Finally, we should shoot for health care with an actuarial value as high as the best– 95%– or better. If America is going to be #1, let’s act like it! A 14% payroll tax is palatable (10% is considered the tolerable limit) if it’s flexible. A flexible payroll tax could provide 95% av coverage for the employees of mom and pop stores for as little as $500 a year– the bargain of the century!– and have all of them lined up solidly behind single payer. Senator Claire Ayer’s committee will likely be looking into this.

    • Willem Post

      Chuck,

      Are you “forgetting” the 9.5% single-payer tax on Adjusted Gross Income, IN ADDITION to the single-payer payroll tax.

      That S-P tax is even harsher than the regular state income tax which is a % of the much lesser taxable income.

  • Moshe Braner

    Thanks Peter for the constructive suggestions.

    Can you explain what the “actuarial value” means in practice? I would guess that, e.g., “87%” does not mean that if one goes to the hospital and gets a bill for $100,000 the insurance would only cover $87,000, leaving one with an out-of-pocket cost of $13,000? Rather, I assume “actuarial” means “on the average” – the many with lower costs will pay a higher percentage (but smaller amounts) out of pocket, while those few hit by high-cost events would not pay much more out of pocket?

    If this idea of a “public option” on the exchange were to be enacted, at first only a minority of Vermonters would choose it. But over time, employers who currently provide health insurance for their employees would be likely to drop it, since that way they could give their employees higher wages, more than enough of an increase to pay for the public option premiums. In other words, there would be an incentive to re-think existing health insurance arrangements in order to take advantage of the subsidies. This may be looked at as a problem (more money needs to be raised for subsidies over time, leading to higher tax rates), or as a blessing (a gradual transition in effect to single payer).

    • Peter Galbraith

      Moshe:

      You are right that the 87% Actuarial Value is an average, and not per service. Most policies (including lower AV ones) do cover a very high percentage of a catastrophic medical event such as a $100,000 hospitalization. The lower value usually comes on the more routine services that everyone consumes.

      You are also right that the public option–as I proposed it–can be a way station to single payer. With the subsidies, it would be more attractive for employers to let their employees get subsidized health care rather than providing it themselves. Over time, this brings more Vermonters into one plan and should produce the administrative savings promised by single payer.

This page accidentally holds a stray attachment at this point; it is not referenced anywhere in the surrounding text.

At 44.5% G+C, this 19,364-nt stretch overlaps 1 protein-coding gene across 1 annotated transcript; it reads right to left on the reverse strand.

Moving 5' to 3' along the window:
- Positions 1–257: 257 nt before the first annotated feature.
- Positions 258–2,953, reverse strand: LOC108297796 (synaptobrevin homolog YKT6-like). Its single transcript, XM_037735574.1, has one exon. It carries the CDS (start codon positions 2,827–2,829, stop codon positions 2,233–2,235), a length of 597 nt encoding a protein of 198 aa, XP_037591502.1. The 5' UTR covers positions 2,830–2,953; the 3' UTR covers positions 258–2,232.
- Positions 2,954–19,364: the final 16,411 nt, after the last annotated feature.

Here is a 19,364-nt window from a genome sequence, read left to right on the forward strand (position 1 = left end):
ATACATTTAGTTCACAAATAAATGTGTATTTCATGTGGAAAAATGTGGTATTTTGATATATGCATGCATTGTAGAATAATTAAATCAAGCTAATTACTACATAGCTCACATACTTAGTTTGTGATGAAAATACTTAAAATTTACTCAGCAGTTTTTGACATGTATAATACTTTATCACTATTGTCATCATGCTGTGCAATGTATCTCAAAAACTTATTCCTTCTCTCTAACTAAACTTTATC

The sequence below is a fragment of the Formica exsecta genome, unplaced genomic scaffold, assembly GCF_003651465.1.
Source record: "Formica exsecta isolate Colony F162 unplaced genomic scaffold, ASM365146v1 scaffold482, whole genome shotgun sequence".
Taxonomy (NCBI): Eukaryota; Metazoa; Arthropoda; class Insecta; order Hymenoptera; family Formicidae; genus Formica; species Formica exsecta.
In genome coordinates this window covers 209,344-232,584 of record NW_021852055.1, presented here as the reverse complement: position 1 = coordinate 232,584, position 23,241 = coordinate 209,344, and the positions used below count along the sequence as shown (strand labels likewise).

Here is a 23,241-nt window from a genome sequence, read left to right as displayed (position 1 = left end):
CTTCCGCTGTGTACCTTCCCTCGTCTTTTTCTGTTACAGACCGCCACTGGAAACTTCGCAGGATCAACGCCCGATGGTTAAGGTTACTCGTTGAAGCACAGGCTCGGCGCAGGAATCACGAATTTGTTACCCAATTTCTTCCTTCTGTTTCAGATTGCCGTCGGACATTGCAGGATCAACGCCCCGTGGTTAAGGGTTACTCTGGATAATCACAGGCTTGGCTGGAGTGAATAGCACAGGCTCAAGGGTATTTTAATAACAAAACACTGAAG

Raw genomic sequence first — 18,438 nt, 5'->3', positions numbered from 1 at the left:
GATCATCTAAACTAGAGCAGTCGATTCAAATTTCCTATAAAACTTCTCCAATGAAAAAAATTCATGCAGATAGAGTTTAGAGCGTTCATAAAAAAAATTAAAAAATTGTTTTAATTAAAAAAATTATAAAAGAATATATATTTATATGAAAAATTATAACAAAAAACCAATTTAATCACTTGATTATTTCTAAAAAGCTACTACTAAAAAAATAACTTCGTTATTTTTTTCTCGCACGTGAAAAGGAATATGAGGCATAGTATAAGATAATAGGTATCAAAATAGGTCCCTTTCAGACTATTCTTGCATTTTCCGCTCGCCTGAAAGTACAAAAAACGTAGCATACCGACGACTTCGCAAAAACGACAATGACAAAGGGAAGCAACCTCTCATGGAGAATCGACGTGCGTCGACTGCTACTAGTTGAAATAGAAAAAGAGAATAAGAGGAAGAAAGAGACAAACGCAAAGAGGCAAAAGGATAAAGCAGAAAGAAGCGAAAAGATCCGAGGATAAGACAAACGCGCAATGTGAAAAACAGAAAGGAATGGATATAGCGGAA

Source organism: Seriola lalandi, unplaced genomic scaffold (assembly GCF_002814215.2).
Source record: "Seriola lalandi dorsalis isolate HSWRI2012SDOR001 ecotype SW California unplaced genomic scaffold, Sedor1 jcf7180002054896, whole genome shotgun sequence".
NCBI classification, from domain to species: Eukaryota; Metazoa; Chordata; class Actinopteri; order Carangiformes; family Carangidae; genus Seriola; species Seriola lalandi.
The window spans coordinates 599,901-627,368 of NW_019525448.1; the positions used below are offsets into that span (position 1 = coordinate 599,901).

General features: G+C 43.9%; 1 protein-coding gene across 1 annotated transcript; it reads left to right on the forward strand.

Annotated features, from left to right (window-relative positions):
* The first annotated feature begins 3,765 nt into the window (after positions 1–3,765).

The advantage of the public option is that the state can regulate how fast or slowly it moves to single payer by adjusting the subsidies and taxes. In effect, this system provides for the gradual transition that the defunct Shumlin plan did not.

  • Moshe Braner

    Willem: If the state income tax was shifted from a percentage of federal taxable income to a percentage of some definition of gross income, that means that some tax deductions at the federal level, e.g., home mortgage interest – or the “standard deduction” – would not apply to the state tax. There is still a movement in the legislature to do this (unrelated to Single Payer) for reasons not clear to me. If that were done in a revenue-neutral way (hah!), who would pay more and who would pay less? I wish they were more open about this. Do higher income people have higher percentage deductions, or lower, on the average? Perhaps you have data on this issue? Thanks.

    As an aside, the emphasis on a payroll tax as the biggest funding mechanism for single payer was, in my view, a major reason for its demise. A payroll tax is like an income tax, except that it has no deductions (and a flat rate) for the lower and middle classes – and a major deduction for the wealthy, since they tend to get a lot of their income from sources other than “payroll”, e.g., capital gains. Thus, it is like a very regressive income tax. Not as regressive as the current system of health insurance premiums though.

Thanks for reporting an error with the story, "Peter Galbraith: Toward a health care solution"